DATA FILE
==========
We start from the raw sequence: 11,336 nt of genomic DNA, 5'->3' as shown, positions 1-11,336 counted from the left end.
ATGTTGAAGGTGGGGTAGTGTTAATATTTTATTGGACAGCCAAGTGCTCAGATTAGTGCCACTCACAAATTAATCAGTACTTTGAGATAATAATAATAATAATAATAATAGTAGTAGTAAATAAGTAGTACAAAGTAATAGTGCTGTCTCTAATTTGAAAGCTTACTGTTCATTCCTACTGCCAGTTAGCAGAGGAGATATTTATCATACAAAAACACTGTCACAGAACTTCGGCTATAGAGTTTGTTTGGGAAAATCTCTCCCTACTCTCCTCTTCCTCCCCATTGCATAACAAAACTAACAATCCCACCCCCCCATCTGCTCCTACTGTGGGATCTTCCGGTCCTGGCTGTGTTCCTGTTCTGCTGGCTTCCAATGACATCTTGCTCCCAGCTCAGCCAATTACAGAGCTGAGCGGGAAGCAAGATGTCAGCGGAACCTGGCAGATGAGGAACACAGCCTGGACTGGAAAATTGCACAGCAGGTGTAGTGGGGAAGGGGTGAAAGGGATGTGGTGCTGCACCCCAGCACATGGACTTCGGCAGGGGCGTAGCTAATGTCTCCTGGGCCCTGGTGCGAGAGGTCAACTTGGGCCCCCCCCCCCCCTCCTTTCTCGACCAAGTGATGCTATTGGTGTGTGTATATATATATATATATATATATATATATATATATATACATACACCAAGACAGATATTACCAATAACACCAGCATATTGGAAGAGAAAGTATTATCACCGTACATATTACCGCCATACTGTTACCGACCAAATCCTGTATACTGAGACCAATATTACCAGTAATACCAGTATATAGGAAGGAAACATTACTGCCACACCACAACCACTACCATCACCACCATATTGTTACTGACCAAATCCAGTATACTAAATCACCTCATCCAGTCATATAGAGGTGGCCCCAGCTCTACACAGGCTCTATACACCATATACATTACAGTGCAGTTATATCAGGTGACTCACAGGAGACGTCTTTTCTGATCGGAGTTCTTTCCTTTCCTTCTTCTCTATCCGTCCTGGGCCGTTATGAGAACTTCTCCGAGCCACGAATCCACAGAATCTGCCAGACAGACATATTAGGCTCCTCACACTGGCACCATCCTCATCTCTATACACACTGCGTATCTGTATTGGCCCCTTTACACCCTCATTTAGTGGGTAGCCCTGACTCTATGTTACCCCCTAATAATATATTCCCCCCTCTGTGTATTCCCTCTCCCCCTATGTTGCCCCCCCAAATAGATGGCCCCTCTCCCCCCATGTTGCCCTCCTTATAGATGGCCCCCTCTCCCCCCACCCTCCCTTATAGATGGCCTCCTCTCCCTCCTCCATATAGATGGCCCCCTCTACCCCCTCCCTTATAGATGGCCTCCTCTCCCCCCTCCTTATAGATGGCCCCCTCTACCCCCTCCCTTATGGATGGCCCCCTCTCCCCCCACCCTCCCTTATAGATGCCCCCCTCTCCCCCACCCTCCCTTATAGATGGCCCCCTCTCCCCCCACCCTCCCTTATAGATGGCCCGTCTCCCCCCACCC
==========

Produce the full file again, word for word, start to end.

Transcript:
We start from the raw sequence: 11,336 nt of genomic DNA, 5'->3' as shown, positions 1-11,336 counted from the left end.
ATGTTGAAGGTGGGGTAGTGTTAATATTTTATTGGACAGCCAAGTGCTCAGATTAGTGCCACTCACAAATTAATCAGTACTTTGAGATAATAATAATAATAATAATAATAGTAGTAGTAAATAAGTAGTACAAAGTAATAGTGCTGTCTCTAATTTGAAAGCTTACTGTTCATTCCTACTGCCAGTTAGCAGAGGAGATATTTATCATACAAAAACACTGTCACAGAACTTCGGCTATAGAGTTTGTTTGGGAAAATCTCTCCCTACTCTCCTCTTCCTCCCCATTGCATAACAAAACTAACAATCCCACCCCCCCATCTGCTCCTACTGTGGGATCTTCCGGTCCTGGCTGTGTTCCTGTTCTGCTGGCTTCCAATGACATCTTGCTCCCAGCTCAGCCAATTACAGAGCTGAGCGGGAAGCAAGATGTCAGCGGAACCTGGCAGATGAGGAACACAGCCTGGACTGGAAAATTGCACAGCAGGTGTAGTGGGGAAGGGGTGAAAGGGATGTGGTGCTGCACCCCAGCACATGGACTTCGGCAGGGGCGTAGCTAATGTCTCCTGGGCCCTGGTGCGAGAGGTCAACTTGGGCCCCCCCCCCCCCTCCTTTCTCGACCAAGTGATGCTATTGGTGTGTGTATATATATATATATATATATATATATATATATATATACATACACCAAGACAGATATTACCAATAACACCAGCATATTGGAAGAGAAAGTATTATCACCGTACATATTACCGCCATACTGTTACCGACCAAATCCTGTATACTGAGACCAATATTACCAGTAATACCAGTATATAGGAAGGAAACATTACTGCCACACCACAACCACTACCATCACCACCATATTGTTACTGACCAAATCCAGTATACTAAATCACCTCATCCAGTCATATAGAGGTGGCCCCAGCTCTACACAGGCTCTATACACCATATACATTACAGTGCAGTTATATCAGGTGACTCACAGGAGACGTCTTTTCTGATCGGAGTTCTTTCCTTTCCTTCTTCTCTATCCGTCCTGGGCCGTTATGAGAACTTCTCCGAGCCACGAATCCACAGAATCTGCCAGACAGACATATTAGGCTCCTCACACTGGCACCATCCTCATCTCTATACACACTGCGTATCTGTATTGGCCCCTTTACACCCTCATTTAGTGGGTAGCCCTGACTCTATGTTACCCCCTAATAATATATTCCCCCCTCTGTGTATTCCCTCTCCCCCTATGTTGCCCCCCCAAATAGATGGCCCCTCTCCCCCCATGTTGCCCTCCTTATAGATGGCCCCCTCTCCCCCCACCCTCCCTTATAGATGGCCTCCTCTCCCTCCTCCATATAGATGGCCCCCTCTACCCCCTCCCTTATAGATGGCCTCCTCTCCCCCCTCCTTATAGATGGCCCCCTCTACCCCCTCCCTTATGGATGGCCCCCTCTCCCCCCACCCTCCCTTATAGATGCCCCCCTCTCCCCCACCCTCCCTTATAGATGGCCCCCTCTCCCCCCACCCTCCCTTATAGATGGCCCGTCTCCCCCCACCC